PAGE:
State workers' threatened strike a clunker

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WASHINGTON voters said last fall they wanted to raise school teachers' pay. They didn't say a word about the pay of highway maintenance workers, fish-and-wildlife patrol officers or other state employees.

Now in an ill-considered act of me-too-ism, state employees - everyone from mental health workers to people who change directional signals for highway express lanes - are threatening random, unannounced walkouts as early as this week to pressure lawmakers for better raises and benefits.

Gov. Gary Locke offered state employees a 2.2 percent raise this year and 2.5 percent next year; the Senate budget offers the same raises teachers get as a result of last fall's teacher's salary initiative, I-732 - 3.7 percent this year, 3.1 percent next year.

State employees are glad to have Senate budget salary increases - if they hold in negotiations with House budget writers - but are angered by a boost in health care premiums they'd have to pay.

The state, which now pays 94 percent of health care premiums for state workers, would pay 90 percent of those costs after two years. That's still a healthy health care package. Comparison studies vary but workers in comparable jobs in private industry typically don't fare that well.

Rising health care costs are one of several trouble spots in the budget this year, followed by the earthquake, energy crisis and costs of covering two public school related initiatives passed last November, including I-732.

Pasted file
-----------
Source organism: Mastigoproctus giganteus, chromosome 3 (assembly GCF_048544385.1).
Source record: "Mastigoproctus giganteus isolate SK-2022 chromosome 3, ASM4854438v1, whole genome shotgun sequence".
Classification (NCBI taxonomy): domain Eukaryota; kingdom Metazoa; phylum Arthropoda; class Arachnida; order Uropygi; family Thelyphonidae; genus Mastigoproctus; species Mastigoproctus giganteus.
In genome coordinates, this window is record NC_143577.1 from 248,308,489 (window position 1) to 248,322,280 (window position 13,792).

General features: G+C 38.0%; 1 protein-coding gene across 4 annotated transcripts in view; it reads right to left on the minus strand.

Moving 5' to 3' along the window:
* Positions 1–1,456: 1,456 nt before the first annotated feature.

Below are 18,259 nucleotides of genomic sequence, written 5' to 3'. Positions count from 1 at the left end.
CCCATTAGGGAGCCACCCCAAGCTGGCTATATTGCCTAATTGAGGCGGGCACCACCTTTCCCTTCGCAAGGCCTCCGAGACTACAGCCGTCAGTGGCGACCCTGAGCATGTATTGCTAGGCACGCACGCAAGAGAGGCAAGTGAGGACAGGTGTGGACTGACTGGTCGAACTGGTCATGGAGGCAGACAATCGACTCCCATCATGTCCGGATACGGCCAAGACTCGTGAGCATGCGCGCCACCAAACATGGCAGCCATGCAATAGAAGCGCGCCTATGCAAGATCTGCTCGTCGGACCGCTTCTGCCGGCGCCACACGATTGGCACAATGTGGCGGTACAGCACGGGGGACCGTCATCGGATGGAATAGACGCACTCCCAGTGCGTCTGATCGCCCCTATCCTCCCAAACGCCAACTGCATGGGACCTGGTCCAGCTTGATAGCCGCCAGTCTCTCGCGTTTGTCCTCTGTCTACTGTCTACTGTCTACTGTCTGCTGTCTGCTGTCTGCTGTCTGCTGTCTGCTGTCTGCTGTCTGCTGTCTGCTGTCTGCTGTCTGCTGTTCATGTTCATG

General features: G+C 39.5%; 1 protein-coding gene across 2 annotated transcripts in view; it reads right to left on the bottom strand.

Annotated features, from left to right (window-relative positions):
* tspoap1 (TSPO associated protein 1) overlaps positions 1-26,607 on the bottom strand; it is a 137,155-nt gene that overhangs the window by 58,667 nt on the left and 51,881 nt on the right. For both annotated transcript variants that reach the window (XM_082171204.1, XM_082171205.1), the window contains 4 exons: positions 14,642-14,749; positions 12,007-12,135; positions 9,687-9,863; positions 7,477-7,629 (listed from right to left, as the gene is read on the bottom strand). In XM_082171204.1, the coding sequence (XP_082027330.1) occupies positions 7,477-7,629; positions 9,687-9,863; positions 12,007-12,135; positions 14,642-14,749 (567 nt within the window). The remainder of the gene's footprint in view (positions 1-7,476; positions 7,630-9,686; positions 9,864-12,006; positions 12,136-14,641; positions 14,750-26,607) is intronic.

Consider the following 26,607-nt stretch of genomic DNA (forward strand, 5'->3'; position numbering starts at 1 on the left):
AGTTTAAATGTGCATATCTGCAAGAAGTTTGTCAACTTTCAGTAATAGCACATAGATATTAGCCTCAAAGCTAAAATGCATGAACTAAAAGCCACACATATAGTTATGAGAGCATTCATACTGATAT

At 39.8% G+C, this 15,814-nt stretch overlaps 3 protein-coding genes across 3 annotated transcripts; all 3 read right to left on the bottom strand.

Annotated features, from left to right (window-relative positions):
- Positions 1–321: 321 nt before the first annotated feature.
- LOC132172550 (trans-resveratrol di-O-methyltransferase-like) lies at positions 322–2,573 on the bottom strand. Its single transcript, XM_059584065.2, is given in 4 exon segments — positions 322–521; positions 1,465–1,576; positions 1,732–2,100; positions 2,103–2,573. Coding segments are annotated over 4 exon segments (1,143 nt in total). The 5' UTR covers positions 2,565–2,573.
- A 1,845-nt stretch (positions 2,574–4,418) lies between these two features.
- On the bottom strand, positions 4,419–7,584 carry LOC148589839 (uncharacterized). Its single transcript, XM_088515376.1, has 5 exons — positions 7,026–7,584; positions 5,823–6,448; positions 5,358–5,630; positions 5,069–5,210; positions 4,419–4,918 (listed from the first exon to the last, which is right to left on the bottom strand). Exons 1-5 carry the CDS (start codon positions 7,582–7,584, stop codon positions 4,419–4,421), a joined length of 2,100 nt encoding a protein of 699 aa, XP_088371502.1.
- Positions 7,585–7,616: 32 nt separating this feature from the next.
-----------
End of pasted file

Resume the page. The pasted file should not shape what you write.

State employees work hard. They deserve respect and fair compensation. Some employee job classifications have lagged behind the private sector while others haven't stalled as much.

But a strike - even rolling or random walkouts rather than a full-scale walkout - would have a sour odor in one of the tightest budget years in memory.

State employees say teachers and state employees have traditionally received the same percentage increase in salaries. That is often true. But insisting state employees are entitled to everything teachers won at the ballot is disingenuous.

Teachers got cost of living salary increases by asking. Voters said "yes" because they place a high value on education and believe teachers are underpaid.

If state employees wanted salary increases and better benefits, they should have asked voters instead of piggy-backing on good will toward teachers. Initiatives by nature address specific problem at a specific time without providing lawmakers a chance to fiddle and adjust elsewhere. The initiative may have altered any earlier linkage.

State employees should abandon the overheated walkout talk. A strike may be illegal and will certainly result in bad public relations for employees who struggle to maintain public confidence and good will.

It's hard to say what year will be right for state employees to strike to seek more money and better benefits. It's easy to say, not now.